# Rotations and rotation matrices#

## Rotations in two dimensions#

In two dimensions, rotating a vector $$\theta$$ around the origin can be expressed as a 2 by 2 transformation matrix:

$\begin{split} R(\theta) = \begin{bmatrix} \cos \theta & -\sin \theta \\ \sin \theta & \cos \theta \\ \end{bmatrix} \end{split}$

This matrix rotates column vectors by matrix multiplication on the left:

$\begin{split} \begin{bmatrix} x' \\ y' \\ \end{bmatrix} = \begin{bmatrix} \cos \theta & -\sin \theta \\ \sin \theta & \cos \theta \\ \end{bmatrix}\begin{bmatrix} x \\ y \\ \end{bmatrix} \end{split}$

The coordinates $$(x',y')$$ of the point $$(x,y)$$ after rotation are:

$\begin{split} x' = x \cos \theta - y \sin \theta \\ y' = x \sin \theta + y \cos \theta \end{split}$

See [rotation in 2D] for a visual proof.

## Rotations in three dimensions#

Rotations in three dimensions extend simply from two dimensions.

Consider a [right-handed] set of x, y, z axes, maybe forming the x axis with your right thumb, the y axis with your index finger, and the z axis with your middle finger. Now look down the z axis, from positive z toward negative z. You see the x and y axes pointing right and up respectively, on a plane in front of you. A rotation around z leaves z unchanged, but changes x and y according to the 2D rotation formula above:

$\begin{split} R_z(\theta) = \begin{bmatrix} \cos \theta & -\sin \theta & 0 \\ \sin \theta & \cos \theta & 0 \\ 0 & 0 & 1 \\ \end{bmatrix} \end{split}$

For a rotation around x, we look down from positive x to the y and z axes, pointing right and up, respectively. y replaces x in the 2D formula, and z replaces y, to give:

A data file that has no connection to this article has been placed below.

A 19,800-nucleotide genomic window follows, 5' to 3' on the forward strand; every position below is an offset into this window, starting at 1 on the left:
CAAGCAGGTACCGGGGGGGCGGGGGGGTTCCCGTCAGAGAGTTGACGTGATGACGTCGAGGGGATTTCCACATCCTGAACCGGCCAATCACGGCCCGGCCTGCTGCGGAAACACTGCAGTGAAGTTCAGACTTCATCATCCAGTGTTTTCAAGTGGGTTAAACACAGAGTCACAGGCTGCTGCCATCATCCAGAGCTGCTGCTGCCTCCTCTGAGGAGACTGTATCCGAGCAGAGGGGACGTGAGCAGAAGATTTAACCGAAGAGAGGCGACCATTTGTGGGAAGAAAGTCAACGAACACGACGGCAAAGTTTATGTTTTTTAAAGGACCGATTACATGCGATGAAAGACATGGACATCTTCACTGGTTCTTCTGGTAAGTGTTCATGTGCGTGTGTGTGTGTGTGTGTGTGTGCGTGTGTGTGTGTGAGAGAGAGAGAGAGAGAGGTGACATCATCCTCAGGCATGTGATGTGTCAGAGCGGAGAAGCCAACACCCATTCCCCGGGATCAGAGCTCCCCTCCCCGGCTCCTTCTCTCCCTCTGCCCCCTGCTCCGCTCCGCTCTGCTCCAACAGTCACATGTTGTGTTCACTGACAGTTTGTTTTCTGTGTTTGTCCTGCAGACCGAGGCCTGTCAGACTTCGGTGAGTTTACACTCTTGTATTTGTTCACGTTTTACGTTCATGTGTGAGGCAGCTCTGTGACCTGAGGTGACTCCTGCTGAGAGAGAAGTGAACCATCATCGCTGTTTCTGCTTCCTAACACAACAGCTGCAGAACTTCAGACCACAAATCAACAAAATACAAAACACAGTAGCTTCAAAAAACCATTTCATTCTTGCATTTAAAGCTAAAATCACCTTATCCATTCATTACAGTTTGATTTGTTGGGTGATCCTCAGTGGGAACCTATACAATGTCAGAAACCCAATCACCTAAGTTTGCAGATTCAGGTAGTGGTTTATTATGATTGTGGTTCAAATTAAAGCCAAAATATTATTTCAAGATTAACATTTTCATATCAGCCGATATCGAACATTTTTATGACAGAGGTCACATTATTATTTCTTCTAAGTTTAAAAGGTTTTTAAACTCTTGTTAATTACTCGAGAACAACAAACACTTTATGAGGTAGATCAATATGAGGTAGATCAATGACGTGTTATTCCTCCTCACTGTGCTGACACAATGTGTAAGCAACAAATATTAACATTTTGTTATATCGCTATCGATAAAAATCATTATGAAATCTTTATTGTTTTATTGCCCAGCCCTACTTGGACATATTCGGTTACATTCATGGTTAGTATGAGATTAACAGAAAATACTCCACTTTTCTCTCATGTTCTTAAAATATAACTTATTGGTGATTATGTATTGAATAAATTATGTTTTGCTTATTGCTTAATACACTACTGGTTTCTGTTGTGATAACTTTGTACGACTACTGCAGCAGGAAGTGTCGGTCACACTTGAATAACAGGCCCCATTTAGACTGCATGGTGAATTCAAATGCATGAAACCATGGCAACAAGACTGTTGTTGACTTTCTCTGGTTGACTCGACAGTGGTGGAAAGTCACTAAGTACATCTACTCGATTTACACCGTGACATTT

$\begin{split} y' = y \cos \theta - z \sin \theta \\ z' = y \sin \theta + z \cos \theta \end{split}$
$\begin{split} R_x(\theta) = \begin{bmatrix} 1 & 0 & 0 \\ 0 & \cos \theta & -\sin \theta \\[3pt] 0 & \sin \theta & \cos \theta \\[3pt] \end{bmatrix} \end{split}$

Now consider a rotation around the y axis. We look from positive y down the y axis to the z and x axes, pointing right and up respectively. $$z$$ replaces $$x$$ in the 2D formula, and $$x$$ replaces $$y$$:

$\begin{split} z' = z \cos \theta - x \sin \theta \\ x' = z \sin \theta + x \cos \theta \end{split}$
$\begin{split} R_y(\theta) = \begin{bmatrix} \cos \theta & 0 & \sin \theta \\[3pt] 0 & 1 & 0 \\[3pt] -\sin \theta & 0 & \cos \theta \\ \end{bmatrix} \end{split}$

We can combine rotations with matrix multiplication. For example, here is an rotation of $$gamma$$ radians around the x axis:

$\begin{split} \begin{bmatrix} x'\\ y'\\ z'\\ \end{bmatrix} = \begin{bmatrix} 1 & 0 & 0 \\ 0 & \cos(\gamma) & -\sin(\gamma) \\ 0 & \sin(\gamma) & \cos(\gamma) \\ \end{bmatrix} \begin{bmatrix} x\\ y\\ z\\ \end{bmatrix} \end{split}$

We could then apply a rotation of $$phi$$ radians around the y axis:

$\begin{split} \begin{bmatrix} x''\\ y''\\ z''\\ \end{bmatrix} = \begin{bmatrix} \cos(\phi) & 0 & \sin(\phi) \\ 0 & 1 & 0 \\ -\sin(\phi) & 0 & \cos(\phi) \\ \end{bmatrix} \begin{bmatrix} x'\\ j'\\ k'\\ \end{bmatrix} \end{split}$

We could also write the combined rotation as:

$\begin{split} \begin{bmatrix} x''\\ y''\\ z''\\ \end{bmatrix} = \begin{bmatrix} \cos(\phi) & 0 & \sin(\phi) \\ 0 & 1 & 0 \\ -\sin(\phi) & 0 & \cos(\phi) \\ \end{bmatrix} \begin{bmatrix} 1 & 0 & 0 \\ 0 & \cos(\gamma) & -\sin(\gamma) \\ 0 & \sin(\gamma) & \cos(\gamma) \\ \end{bmatrix} \begin{bmatrix} x\\ y\\ z\\ \end{bmatrix} \end{split}$

Because matrix multiplication is associative:

$\begin{split} \mathbf{Q} = \begin{bmatrix} 1 & 0 & 0 \\ 0 & \cos(\gamma) & -\sin(\gamma) \\ 0 & \sin(\gamma) & \cos(\gamma) \\ \end{bmatrix} \end{split}$
$\begin{split} \mathbf{P} = \begin{bmatrix} \cos(\phi) & 0 & \sin(\phi) \\ 0 & 1 & 0 \\ -\sin(\phi) & 0 & \cos(\phi) \\ \end{bmatrix} \end{split}$
$\mathbf{M} = \mathbf{P} \cdot \mathbf{Q}$
$\begin{split} \begin{bmatrix} x''\\ y''\\ z''\\ \end{bmatrix} = \mathbf{M} \begin{bmatrix} x\\ y\\ z\\ \end{bmatrix} \end{split}$

$$\mathbf{M}$$ is the rotation matrix that encodes a rotation by $$\gamma$$ radians around the x axis followed by a rotation by $$\phi$$ radians around the y axis. We know that the y axis rotation follows the x axis rotation because matrix multiplication operates from right to left.